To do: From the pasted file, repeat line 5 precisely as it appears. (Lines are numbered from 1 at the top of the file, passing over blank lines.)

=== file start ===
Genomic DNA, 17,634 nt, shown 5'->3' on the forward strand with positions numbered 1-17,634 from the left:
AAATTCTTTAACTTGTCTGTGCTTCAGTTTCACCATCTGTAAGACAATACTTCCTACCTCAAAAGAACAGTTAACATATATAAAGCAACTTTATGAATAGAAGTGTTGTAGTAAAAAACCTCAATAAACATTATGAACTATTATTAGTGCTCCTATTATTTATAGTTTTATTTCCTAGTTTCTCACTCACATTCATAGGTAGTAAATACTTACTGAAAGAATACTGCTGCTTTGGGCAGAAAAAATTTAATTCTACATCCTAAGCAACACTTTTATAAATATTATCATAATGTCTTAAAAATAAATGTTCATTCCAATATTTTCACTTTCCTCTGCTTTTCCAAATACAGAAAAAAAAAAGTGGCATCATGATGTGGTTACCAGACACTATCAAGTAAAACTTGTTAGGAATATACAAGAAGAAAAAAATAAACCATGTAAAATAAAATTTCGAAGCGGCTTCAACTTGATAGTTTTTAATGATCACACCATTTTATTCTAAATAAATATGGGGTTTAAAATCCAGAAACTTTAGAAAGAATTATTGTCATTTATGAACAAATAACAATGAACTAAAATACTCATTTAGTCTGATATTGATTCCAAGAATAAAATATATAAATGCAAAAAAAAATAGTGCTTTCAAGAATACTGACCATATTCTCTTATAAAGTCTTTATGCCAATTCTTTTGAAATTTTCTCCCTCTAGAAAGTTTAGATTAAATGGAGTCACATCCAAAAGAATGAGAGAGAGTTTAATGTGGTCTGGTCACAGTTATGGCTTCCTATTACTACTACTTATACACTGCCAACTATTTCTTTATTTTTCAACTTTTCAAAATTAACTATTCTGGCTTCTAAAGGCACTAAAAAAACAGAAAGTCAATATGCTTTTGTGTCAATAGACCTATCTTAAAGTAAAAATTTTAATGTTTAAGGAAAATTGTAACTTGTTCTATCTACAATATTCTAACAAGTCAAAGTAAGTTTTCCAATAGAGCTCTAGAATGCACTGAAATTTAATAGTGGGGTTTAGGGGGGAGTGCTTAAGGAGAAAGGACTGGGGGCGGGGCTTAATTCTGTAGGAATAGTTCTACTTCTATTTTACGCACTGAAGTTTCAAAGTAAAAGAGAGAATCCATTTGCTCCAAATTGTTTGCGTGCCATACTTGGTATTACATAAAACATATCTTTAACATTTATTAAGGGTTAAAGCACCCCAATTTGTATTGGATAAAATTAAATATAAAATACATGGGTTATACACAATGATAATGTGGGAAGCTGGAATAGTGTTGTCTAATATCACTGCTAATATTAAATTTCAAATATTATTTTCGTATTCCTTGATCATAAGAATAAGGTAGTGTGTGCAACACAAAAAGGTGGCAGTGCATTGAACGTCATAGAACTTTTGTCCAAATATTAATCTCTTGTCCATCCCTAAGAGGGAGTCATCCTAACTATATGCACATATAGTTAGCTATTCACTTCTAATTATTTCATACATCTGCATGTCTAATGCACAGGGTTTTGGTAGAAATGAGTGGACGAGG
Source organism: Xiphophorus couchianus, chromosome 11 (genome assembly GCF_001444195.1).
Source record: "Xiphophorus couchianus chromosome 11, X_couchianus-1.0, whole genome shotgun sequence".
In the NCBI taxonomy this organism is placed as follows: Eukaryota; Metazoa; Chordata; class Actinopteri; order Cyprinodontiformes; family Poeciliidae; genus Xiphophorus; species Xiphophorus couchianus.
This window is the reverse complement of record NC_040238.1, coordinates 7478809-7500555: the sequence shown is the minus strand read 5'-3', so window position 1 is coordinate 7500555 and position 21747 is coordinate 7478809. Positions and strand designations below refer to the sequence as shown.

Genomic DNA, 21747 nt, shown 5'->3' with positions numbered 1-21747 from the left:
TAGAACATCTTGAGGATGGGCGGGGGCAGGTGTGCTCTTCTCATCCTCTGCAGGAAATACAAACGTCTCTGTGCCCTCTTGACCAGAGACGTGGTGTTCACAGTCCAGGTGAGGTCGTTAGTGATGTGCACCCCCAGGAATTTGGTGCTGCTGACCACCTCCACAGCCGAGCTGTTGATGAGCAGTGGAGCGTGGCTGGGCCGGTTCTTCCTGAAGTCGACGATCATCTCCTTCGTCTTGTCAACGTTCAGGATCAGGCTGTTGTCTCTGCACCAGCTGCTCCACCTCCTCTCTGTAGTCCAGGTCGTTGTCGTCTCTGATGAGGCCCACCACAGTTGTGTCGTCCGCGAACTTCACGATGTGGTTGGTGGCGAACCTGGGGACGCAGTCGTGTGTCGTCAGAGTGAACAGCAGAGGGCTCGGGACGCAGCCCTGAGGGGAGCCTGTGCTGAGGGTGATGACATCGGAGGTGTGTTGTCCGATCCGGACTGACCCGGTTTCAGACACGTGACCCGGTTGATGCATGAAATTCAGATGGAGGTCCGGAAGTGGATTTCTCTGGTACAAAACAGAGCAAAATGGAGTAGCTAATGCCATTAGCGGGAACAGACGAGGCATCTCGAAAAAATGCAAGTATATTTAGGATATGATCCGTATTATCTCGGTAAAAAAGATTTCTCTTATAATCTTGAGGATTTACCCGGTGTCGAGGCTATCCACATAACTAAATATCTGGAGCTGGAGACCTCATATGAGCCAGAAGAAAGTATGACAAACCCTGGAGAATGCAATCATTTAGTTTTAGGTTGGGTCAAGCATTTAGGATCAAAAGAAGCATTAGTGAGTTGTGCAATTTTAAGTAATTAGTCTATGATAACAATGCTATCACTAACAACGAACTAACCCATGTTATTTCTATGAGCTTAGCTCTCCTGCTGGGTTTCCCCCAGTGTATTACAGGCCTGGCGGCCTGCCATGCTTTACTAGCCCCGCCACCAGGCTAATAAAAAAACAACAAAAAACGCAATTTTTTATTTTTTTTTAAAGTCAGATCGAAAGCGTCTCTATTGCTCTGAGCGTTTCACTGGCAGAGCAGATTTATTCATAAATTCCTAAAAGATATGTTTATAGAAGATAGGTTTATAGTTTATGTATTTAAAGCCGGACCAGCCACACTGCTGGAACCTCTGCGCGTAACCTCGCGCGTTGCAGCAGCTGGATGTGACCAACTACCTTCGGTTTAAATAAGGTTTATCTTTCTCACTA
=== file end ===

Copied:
In the NCBI taxonomy this organism is placed as follows: Eukaryota; Metazoa; Chordata; class Actinopteri; order Cyprinodontiformes; family Poeciliidae; genus Xiphophorus; species Xiphophorus couchianus.